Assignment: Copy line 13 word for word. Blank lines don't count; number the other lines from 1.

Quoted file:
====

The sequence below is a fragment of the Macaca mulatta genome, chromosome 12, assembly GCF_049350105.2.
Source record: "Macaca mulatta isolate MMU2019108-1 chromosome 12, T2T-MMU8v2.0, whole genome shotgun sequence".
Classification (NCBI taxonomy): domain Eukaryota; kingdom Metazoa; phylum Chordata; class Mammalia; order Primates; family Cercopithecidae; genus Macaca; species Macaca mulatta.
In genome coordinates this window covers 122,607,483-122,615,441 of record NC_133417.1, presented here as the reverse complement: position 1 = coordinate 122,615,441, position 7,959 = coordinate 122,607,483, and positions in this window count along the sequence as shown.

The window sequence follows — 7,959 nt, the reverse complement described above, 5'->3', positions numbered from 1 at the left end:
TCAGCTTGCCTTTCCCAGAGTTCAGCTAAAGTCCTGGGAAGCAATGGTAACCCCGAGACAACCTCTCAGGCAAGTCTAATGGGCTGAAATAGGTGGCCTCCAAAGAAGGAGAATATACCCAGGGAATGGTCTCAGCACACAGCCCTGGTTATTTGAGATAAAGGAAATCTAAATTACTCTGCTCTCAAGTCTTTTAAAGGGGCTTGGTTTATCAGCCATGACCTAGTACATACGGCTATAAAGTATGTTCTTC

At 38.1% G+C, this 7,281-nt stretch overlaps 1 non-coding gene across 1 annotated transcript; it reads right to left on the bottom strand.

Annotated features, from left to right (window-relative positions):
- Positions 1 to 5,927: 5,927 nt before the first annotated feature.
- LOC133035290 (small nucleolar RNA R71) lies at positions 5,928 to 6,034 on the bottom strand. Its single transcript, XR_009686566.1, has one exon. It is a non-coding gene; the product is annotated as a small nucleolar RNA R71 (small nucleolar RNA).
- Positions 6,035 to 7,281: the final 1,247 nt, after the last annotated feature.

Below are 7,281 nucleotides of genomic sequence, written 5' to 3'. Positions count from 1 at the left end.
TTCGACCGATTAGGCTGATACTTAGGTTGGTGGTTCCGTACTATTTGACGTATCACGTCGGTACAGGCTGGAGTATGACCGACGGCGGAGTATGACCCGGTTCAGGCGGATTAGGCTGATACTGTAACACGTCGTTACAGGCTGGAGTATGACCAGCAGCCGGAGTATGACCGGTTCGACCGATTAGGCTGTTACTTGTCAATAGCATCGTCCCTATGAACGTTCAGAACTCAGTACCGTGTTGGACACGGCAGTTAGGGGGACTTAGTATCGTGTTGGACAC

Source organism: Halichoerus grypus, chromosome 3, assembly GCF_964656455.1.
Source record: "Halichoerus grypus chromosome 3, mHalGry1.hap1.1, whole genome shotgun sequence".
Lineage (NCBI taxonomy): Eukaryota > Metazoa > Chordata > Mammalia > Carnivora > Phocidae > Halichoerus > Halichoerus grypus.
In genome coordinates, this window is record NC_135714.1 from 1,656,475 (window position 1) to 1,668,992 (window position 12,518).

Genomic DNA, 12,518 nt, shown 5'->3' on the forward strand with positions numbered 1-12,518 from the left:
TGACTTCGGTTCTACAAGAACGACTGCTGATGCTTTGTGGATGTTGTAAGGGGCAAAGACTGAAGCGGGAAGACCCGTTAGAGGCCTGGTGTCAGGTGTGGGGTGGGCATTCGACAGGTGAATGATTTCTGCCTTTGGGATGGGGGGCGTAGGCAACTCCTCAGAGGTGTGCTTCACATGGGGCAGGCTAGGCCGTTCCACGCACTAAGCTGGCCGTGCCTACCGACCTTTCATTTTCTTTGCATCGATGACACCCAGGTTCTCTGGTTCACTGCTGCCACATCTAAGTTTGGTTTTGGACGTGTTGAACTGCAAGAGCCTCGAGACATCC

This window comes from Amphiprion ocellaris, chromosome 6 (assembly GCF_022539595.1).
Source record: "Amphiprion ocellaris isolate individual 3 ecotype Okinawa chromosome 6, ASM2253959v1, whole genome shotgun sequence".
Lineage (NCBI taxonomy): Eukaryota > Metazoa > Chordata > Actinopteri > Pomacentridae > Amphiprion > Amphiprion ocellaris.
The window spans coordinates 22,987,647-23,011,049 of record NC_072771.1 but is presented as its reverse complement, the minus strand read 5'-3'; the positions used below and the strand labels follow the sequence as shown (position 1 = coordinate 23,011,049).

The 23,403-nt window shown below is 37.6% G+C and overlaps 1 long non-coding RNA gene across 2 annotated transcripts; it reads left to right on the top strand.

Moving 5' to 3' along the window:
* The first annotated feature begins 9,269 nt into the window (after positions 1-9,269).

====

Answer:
TTCGACCGATTAGGCTGATACTTAGGTTGGTGGTTCCGTACTATTTGACGTATCACGTCGGTACAGGCTGGAGTATGACCGACGGCGGAGTATGACCCGGTTCAGGCGGATTAGGCTGATACTGTAACACGTCGTTACAGGCTGGAGTATGACCAGCAGCCGGAGTATGACCGGTTCGACCGATTAGGCTGTTACTTGTCAATAGCATCGTCCCTATGAACGTTCAGAACTCAGTACCGTGTTGGACACGGCAGTTAGGGGGACTTAGTATCGTGTTGGACAC